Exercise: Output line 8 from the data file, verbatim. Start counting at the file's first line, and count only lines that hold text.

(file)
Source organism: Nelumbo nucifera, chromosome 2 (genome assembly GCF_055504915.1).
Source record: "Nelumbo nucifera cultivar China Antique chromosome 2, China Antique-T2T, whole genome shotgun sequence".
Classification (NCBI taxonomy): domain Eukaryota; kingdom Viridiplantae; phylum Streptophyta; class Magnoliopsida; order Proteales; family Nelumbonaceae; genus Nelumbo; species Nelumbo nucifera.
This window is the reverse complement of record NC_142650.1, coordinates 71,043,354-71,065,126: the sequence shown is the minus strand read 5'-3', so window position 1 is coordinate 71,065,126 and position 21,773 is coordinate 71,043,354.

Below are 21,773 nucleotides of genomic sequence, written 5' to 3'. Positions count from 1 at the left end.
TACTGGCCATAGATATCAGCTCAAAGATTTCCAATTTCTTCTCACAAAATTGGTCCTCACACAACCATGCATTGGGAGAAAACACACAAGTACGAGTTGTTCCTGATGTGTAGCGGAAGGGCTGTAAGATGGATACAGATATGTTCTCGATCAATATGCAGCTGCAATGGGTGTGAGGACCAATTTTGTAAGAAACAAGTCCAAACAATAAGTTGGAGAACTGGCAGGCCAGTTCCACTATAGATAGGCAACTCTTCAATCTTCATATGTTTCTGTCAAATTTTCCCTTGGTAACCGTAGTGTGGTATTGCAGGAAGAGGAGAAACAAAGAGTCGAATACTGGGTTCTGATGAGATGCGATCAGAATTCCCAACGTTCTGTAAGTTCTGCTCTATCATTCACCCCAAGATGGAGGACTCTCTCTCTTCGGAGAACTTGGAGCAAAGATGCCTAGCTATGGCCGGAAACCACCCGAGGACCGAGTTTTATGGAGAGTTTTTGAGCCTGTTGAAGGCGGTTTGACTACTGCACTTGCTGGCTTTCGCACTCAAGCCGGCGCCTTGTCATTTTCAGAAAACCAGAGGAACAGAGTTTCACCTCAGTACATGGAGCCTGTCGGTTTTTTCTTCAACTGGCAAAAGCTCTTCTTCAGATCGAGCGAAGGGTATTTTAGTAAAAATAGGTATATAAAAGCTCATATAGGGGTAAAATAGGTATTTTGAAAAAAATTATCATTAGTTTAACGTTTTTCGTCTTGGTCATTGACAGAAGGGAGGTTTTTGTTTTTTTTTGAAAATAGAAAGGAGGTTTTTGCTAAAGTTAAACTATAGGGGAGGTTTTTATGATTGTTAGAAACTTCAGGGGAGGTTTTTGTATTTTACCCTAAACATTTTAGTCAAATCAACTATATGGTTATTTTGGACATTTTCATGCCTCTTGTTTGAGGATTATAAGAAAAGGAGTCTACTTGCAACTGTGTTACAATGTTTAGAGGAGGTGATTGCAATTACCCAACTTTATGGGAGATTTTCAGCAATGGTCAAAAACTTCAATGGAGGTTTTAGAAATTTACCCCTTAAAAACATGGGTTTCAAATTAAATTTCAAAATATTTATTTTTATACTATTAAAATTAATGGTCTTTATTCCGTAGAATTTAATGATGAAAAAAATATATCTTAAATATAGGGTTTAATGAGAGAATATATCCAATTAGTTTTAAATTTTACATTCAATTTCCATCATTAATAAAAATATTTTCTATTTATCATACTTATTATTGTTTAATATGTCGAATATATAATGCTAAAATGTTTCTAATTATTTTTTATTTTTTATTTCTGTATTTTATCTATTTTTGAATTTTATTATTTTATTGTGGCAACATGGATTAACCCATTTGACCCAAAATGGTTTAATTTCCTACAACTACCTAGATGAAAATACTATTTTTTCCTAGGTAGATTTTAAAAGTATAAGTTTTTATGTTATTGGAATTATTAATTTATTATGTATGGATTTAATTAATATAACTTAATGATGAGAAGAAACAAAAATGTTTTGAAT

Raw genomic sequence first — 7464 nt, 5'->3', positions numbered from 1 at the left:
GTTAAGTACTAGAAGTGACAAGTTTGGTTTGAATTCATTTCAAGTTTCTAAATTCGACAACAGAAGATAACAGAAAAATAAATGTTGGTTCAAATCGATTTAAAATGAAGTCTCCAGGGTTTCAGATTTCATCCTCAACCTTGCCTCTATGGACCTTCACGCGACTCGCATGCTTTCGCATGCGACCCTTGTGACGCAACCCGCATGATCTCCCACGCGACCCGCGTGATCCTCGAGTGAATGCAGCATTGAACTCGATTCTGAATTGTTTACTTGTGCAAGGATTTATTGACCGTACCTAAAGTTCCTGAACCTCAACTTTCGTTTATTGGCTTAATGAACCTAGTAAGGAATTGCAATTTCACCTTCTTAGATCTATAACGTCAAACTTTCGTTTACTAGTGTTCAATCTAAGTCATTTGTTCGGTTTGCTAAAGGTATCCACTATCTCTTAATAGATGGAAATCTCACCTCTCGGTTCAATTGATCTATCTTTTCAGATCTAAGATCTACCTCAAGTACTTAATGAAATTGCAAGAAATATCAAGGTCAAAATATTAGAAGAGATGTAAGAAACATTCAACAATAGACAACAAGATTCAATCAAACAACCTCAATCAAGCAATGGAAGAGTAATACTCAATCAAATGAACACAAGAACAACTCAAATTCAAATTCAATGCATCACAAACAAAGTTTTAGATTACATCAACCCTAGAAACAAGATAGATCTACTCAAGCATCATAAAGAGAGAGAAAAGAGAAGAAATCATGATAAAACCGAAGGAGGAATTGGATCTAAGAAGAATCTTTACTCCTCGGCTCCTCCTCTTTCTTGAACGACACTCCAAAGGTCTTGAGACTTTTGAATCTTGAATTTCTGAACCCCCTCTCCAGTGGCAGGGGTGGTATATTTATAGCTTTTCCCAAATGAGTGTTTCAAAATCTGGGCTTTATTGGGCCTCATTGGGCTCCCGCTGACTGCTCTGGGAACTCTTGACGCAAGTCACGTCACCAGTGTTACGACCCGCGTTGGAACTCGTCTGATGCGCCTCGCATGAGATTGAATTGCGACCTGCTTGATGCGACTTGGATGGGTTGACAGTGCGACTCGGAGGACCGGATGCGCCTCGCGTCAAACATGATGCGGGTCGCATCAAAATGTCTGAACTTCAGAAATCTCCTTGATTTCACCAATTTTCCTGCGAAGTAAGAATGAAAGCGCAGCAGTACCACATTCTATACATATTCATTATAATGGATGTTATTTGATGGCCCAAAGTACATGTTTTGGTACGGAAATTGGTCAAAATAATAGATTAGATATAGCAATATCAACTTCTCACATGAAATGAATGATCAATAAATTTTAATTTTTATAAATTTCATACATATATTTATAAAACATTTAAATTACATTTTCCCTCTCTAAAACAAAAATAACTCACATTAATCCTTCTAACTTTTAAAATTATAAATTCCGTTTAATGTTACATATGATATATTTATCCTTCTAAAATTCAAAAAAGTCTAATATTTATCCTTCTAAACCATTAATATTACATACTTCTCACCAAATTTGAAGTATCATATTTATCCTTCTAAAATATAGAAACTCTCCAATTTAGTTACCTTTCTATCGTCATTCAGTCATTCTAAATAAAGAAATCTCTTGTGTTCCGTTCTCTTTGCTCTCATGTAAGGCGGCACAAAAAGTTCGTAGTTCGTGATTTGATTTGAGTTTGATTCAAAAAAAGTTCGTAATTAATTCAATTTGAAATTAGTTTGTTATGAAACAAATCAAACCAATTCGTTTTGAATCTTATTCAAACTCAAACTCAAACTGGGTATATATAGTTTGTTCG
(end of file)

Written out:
GTTAAGTACTAGAAGTGACAAGTTTGGTTTGAATTCATTTCAAGTTTCTAAATTCGACAACAGAAGATAACAGAAAAATAAATGTTGGTTCAAATCGATTTAAAATGAAGTCTCCAGGGTTTCAGATTTCATCCTCAACCTTGCCTCTATGGACCTTCACGCGACTCGCATGCTTTCGCATGCGACCCTTGTGACGCAACCCGCATGATCTCCCACGCGACCCGCGTGATCCTCGAGTGAATGCAGCATTGAACTCGATTCTGAATTGTTTACTTGTGCAAGGATTTATTGACCGTACCTAAAGTTCCTGAACCTCAACTTTCGTTTATTGGCTTAATGAACCTAGTAAGGAATTGCAATTTCACCTTCTTAGATCTATAACGTCAAACTTTCGTTTACTAGTGTTCAATCTAAGTCATTTGTTCGGTTTGCTAAAGGTATCCACTATCTCTTAATAGATGGAAATCTCACCTCTCGGTTCAATTGATCTATCTTTTCAGATCTAAGATCTACCTCAAGTACTTAATGAAATTGCAAGAAATATCAAGGTCAAAATATTAGAAGAGATGTAAGAAACATTCAACAATAGACAACAAGATTCAATCAAACAACCTCAATCAAGCAATGGAAGAGTAATACTCAATCAAATGAACACAAGAACAACTCAAATTCAAATTCAATGCATCACAAACAAAGTTTTAGATTACATCAACCCTAGAAACAAGATAGATCTACTCAAGCATCATAAAGAGAGAGAAAAGAGAAGAAATCATGATAAAACCGAAGGAGGAATTGGATCTAAGAAGAATCTTTACTCCTCGGCTCCTCCTCTTTCTTGAACGACACTCCAAAGGTCTTGAGACTTTTGAATCTTGAATTTCTGAACCCCCTCTCCAGTGGCAGGGGTGGTATATTTATAGCTTTTCCCAAATGAGTGTTTCAAAATCTGGGCTTTATTGGGCCTCATTGGGCTCCCGCTGACTGCTCTGGGAACTCTTGACGCAAGTCACGTCACCAGTGTTACGACCCGCGTTGGAACTCGTCTGATGCGCCTCGCATGAGATTGAATTGCGACCTGCTTGATGCGACTTGGATGGGTTGACAGTGCGACTCGGAGGACCGGATGCGCCTCGCGTCAAACATGATGCGGGTCGCATCAAAATGTCTGAACTTCAGAAATCTCCTTGATTTCACCAATTTTCCTGCGAAGTAAGAATGAAAGCGCAGCAGTACCACATTCTATACATATTCATTATAATGGATGTTATTTGATGGCCCAAAGTACATGTTTTGGTACGGAAATTGGTCAAAATAATAGATTAGATATAGCAATATCAACTTCTCACATGAAATGAATGATCAATAAATTTTAATTTTTATAAATTTCATACATATATTTATAAAACATTTAAATTACATTTTCCCTCTCTAAAACAAAAATAACTCACATTAATCCTTCTAACTTTTAAAATTATAAATTCCGTTTAATGTTACATATGATATATTTATCCTTCTAAAATTCAAAAAAGTCTAATATTTATCCTTCTAAACCATTAATATTACATACTTCTCACCAAATTTGAAGTATCATATTTATCCTTCTAAAATATAGAAACTCTCCAATTTAGTTACCTTTCTATCGTCATTCAGTCATTCTAAATAAAGAAATCTCTTGTGTTCCGTTCTCTTTGCTCTCATGTAAGGCGGCACAAAAAGTTCGTAGTTCGTGATTTGATTTGAGTTTGATTCAAAAAAAGTTCGTAATTAATTCAATTTGAAATTAGTTTGTTATGAAACAAATCAAACCAATTCGTTTTGAATCTTATTCAAACTCAAACTCAAACTGGGTATATATAGTTTGTTCG